Tony Gentilcore

Because heavy things won't lift themselves

Learnification: My Weekend at Peak Performance

Learnification:  My Weekend at Peak Performance Image

As promised from earlier this week, I figured I’d share some more insight on the Peak Training and Diet Program Design seminar I attended last weekend in NYC.

Speaking truthfully, I had been looking forward to this seminar for quite some time because A) I hadn’t been to NYC in like three years, and B) Joe Dowdell offered for me to crash at his place, and I wanted to see for myself just how ridiculous his commute is to and from work everyday. Assuming you hit the light just right on the corner of West 21st and 7th, Joe has roughly a 90 second walk from his apartment to the facility.  As someone who drives 45 minutes (both ways) to and from Cressey Performance everyday, I hate him.

I took Bolt Bus for the first time in my life Friday afternoon from South Station (in Boston) to NYC, and I have to say, it was pretty awesome.  Compared to the $200 I would have spent to ride the train, the $42 I spent (round-trip) to take the bus was well worth the 4-5 hour commute.  Besides, there was free WiFi which was clutch – as it allowed me to be somewhat productive with my time.

Speaking of which, for the record:  opening up an email from a random person sending postural pics in nothing but their underwear on a crowded bus = AWWWWWWWWKWARD.  Whoever the guy was that was sitting next to me – sorry about that!

Anyways, I arrived in the Big Apple a little after 4 o’clock and decided to walk the 1.5 miles from Penn Station to Peak Performance……wearing my Red Sox hat no less.  I was fully expecting to have to go all Snake Plissken on  New York’s ass, but thankfully, I survived the walk unscathed, and knife fight free.  WHEW!

I arrived at Peak, got a quick lift in (deadlifts, of course), talked some shop with Joe as well as a few members of his staff – Matt McGorry and Dan Trink – and afterwards headed back with Joe to his apartment to shower up so that we could meet Dr. Mike Roussell for dinner.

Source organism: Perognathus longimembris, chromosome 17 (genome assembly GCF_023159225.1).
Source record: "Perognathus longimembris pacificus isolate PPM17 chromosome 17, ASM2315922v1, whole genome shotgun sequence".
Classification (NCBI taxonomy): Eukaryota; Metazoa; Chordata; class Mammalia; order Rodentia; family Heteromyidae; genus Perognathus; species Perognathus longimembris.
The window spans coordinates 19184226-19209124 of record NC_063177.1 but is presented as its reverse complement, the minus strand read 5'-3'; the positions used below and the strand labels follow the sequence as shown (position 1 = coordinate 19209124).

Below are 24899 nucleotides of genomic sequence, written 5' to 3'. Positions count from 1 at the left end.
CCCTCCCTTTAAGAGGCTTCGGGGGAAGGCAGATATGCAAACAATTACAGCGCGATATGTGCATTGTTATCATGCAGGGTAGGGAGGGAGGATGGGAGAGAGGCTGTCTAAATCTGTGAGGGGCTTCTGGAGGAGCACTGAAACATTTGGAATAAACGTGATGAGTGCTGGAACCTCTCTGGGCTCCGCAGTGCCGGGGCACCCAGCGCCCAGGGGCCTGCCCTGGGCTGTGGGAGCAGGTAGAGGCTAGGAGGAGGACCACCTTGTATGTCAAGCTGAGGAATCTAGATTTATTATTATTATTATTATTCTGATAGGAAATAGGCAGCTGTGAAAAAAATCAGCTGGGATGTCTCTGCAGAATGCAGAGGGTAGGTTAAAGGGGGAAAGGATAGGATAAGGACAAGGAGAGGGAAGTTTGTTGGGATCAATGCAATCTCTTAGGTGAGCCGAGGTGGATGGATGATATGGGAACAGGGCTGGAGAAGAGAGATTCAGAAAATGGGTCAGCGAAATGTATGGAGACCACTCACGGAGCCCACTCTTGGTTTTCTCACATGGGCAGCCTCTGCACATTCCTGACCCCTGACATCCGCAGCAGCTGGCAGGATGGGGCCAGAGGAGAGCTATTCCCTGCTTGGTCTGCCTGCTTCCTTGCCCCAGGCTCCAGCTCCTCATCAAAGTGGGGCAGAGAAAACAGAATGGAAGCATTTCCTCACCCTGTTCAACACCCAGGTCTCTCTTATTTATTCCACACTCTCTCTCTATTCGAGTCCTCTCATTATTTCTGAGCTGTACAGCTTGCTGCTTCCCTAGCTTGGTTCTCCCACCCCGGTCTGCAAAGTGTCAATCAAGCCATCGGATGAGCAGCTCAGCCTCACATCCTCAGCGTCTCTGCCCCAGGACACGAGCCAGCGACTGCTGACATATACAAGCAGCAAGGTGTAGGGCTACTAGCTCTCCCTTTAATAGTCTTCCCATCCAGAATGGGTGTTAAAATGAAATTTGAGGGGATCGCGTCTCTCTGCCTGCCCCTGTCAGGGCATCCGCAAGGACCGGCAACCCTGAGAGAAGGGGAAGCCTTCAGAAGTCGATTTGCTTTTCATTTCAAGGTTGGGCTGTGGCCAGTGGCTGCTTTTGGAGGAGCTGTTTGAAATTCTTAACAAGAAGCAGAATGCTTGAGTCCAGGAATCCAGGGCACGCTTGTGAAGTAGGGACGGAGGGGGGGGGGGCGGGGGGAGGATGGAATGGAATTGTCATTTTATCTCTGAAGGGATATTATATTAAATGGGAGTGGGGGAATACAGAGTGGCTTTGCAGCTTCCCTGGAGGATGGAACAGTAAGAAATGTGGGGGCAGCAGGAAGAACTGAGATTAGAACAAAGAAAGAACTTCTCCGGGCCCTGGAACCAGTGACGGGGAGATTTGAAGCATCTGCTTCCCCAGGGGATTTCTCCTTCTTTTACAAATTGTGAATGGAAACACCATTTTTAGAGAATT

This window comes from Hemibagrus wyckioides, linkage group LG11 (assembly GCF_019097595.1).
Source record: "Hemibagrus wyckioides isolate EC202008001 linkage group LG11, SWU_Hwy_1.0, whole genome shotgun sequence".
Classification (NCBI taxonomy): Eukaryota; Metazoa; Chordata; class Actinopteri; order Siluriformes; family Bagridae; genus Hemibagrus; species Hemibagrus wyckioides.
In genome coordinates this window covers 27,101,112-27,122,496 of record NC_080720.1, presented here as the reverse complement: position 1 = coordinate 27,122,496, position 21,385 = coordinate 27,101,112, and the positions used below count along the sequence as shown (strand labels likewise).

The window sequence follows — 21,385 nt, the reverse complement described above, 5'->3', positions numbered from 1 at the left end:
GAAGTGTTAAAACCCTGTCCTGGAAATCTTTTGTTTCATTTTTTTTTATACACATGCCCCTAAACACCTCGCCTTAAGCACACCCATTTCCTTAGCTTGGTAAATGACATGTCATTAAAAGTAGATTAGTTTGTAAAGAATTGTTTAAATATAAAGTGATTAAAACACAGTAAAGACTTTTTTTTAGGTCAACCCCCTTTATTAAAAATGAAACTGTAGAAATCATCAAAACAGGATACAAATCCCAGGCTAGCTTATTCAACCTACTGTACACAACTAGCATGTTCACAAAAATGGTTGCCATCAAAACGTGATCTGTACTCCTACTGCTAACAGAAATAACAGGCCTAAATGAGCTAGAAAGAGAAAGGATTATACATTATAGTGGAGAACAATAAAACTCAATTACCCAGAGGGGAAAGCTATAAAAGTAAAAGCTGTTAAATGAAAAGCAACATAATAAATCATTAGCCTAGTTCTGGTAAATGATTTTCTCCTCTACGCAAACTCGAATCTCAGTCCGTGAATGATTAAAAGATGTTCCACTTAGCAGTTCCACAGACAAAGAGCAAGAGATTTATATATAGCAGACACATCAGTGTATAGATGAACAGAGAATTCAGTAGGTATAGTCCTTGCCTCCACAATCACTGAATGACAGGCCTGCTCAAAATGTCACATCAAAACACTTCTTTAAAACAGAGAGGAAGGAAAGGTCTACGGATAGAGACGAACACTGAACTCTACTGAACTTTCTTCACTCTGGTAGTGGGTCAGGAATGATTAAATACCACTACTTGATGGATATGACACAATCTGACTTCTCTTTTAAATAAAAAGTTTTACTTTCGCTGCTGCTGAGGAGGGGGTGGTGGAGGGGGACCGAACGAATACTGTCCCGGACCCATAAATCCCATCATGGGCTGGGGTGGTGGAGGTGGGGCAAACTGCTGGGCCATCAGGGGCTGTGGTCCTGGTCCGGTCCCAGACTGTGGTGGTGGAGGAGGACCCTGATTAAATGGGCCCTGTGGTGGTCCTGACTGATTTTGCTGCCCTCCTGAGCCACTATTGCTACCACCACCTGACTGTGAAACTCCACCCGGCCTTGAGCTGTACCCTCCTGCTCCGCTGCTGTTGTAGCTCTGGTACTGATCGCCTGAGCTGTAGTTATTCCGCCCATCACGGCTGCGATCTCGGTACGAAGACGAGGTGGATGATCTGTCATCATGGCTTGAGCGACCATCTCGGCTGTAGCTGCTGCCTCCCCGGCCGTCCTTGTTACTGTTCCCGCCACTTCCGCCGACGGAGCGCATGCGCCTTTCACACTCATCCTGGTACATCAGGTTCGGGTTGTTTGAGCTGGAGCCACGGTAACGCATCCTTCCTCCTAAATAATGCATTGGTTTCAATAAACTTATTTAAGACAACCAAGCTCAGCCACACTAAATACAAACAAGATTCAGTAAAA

Honestly, having the opportunity to sit there and have dinner with both Joe and the Doc would have made the trip worth it in of itself.  I mean, they’re both cool dudes, and I’ve been friends with them for a while now, but to listen to both of them talk about business, the industry, and life in general, was just awesome.

So, from here I’ll save all the particulars (unless you’re actually curious about how much male product Joe keeps in his bathroom.  HINT:  a lot.  Or just how charismatic John Romaniello is in person.  HINT: the love child of Lady Gaga and Elton John (if that were to happen) wouid come a distant second) and just shed some light on the seminar itself.

Knowledge Bombs Dropped By Joe Dowdell

  • As I noted previously, Joe has 17 years of experience in the industry, and he’s literally travelled the world seeking knowledge.  One of the things I respect most about Joe is that he doesn’t necessarily corner himself into one set mantra of how to train people.  He has an insatiable appetite to learn, and he’ll be the first to tell you that he keeps an open mind to just about everything – except for BOSU balls.  Those are just dumb.  He’s not a TRX guy; nor is he a kettlebell guy.  He’s a RESULTS guy, and anyone who walks into Peak Performance immediately understand this because the place is loaded with everything and anything you could ever want.  Olympic platforms, power racks, Prowlers, med balls, ropes, bands, chains, Victoria Secret models – it’s all there.

  • Everything starts and ends with a thorough assessment.  All of Joe’s trainers are FMS certified, but he could care less what system you use, so long as you’re using SOMETHING.
  • Furthermore, Joe couldn’t stress enough that everything is an assessment.  The second someone walks through the door, the assessment begins.  Watch how they carry themselves:  what’s their gait look like?  What’s their posture look like?  While it may seem trivial, all of this valuable information you need to take notice of.
  • Individuality & Variation – don’t be an asshat (my words, not his) and take something out of left field and throw it at your client.  There should absolutely be some sense ot STRUCTURE to your programming, and you should easily be able to explain the rationale for everything you do with your client.
  • Joe’s a big Charles Poliquin guy, and believes wholeheartedly that regardless of the person, the first 2-3 weeks of training should be geared towards structural re-balance (posture, imbalances, weaknesses) and addressing work capacity.